Thursday, January 16, 2020: 3:15 PM-4:45 PM
Marquis BR Salon 8, ML 2 (Marriott Marquis Washington DC)
Cluster: Adolescent and Youth Development (ADOL)
Grace Gowdy, PhD, Boston University
Michelle Munson, PhD, New York University
Adolescents who have caring relationships with non-parental adults also tend to be doing better than their peers without such connections in a variety of developmental domains, including psychosocial and socioemotional, vocational and educational in nature. However, disadvantaged adolescents, such as those from low-income households or who are involved in the juvenile justice or child welfare systems, are less likely to have these types of relationships. Further, research indicates that when more vulnerable and systems-involved youth participate in formal mentoring programs, they are at greater risk for early termination of the mentoring relationship. Needed are effective ways to connect disadvantaged youth with the kinds of caring adults who can make a difference and improved strategies for sustaining these connections once they are made so that all youth can have access to and reap the benefits of this vital resource for positive youth development. The first paper examines inequities in access to mentoring; in particular, access to the type of mentoring that may best promote economic mobility. Findings from this paper underscore the role demographics and life experiences play in which young people have a naturally-occurring supportive relationships with a caring adult. The second paper investigates the nature and quality of the relationships formed in a mentoring program focused on recruiting foster care youth that uses social work graduate students as mentors. Evidence for the more goal-directed, challenge-focused, approach taken in this program was favorable, but the youth who felt most connected to their mentors also reported that they saw their mentor as more of a “friend” than an authority figure. The final paper focuses on another innovative model developed with the intent to engage hard-to-reach adolescents, the youth-initiated mentoring (YIM) model. In this approach youth identify adults from within their existing social networks to enlisted by a formal program to serve as their mentor. Analysis of in-depth interviews conducted at the time the mentoring relationships were formalized by the program and 9-12 months later indicate that this approach has the potential to foster durable and meaningful connections for youth, including harder to reach youth such as those in the child welfare and juvenile justice systems. An expert in the field of mentoring for youth with major mental illness, another hard-to-reach populations, will serve as the discussant and reflect on and integrate the lessons learned and their implications for increasing access to mentoring for all youth.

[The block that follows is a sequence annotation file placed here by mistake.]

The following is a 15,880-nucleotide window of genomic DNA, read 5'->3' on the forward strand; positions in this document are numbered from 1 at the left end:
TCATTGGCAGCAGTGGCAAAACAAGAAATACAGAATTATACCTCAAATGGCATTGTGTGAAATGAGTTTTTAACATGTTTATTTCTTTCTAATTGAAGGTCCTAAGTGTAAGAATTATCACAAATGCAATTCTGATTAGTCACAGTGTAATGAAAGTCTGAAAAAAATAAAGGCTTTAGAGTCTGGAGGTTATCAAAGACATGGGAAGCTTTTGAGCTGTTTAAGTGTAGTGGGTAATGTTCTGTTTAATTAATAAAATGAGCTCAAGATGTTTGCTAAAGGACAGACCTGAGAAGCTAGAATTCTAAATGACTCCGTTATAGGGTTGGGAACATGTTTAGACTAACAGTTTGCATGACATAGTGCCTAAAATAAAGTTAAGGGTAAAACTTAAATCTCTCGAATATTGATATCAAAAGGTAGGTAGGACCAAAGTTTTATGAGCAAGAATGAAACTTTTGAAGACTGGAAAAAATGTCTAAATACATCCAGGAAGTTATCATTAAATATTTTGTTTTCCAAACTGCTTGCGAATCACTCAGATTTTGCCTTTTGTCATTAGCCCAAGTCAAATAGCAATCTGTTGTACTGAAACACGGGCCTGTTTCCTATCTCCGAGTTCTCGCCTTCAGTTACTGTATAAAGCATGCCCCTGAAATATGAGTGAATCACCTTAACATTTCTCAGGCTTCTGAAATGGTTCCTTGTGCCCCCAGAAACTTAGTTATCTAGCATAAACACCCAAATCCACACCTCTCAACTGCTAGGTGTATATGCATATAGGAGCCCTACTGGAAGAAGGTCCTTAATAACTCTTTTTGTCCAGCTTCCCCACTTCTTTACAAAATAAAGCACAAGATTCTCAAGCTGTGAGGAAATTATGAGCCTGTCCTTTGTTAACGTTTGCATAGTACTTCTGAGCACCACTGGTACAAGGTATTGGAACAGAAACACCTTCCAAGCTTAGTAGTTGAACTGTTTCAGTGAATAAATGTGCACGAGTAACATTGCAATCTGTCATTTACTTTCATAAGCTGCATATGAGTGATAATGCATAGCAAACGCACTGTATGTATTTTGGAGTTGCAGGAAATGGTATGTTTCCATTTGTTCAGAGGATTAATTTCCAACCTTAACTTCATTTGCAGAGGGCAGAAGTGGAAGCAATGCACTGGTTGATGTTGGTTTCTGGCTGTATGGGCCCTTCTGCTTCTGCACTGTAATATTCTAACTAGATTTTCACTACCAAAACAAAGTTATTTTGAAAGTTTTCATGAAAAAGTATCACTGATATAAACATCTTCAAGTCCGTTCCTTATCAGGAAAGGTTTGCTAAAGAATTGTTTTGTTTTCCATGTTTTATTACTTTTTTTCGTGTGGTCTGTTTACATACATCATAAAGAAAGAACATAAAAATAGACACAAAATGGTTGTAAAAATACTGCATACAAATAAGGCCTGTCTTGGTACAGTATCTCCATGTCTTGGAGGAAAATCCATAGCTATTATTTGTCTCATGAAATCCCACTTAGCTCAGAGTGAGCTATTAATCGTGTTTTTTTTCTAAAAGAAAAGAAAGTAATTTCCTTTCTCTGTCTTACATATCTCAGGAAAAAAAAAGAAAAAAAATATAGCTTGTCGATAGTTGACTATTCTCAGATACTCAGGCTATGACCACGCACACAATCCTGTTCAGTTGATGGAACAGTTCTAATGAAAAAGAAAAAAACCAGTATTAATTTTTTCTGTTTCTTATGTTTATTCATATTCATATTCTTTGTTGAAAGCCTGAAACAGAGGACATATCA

* noted as presenting author
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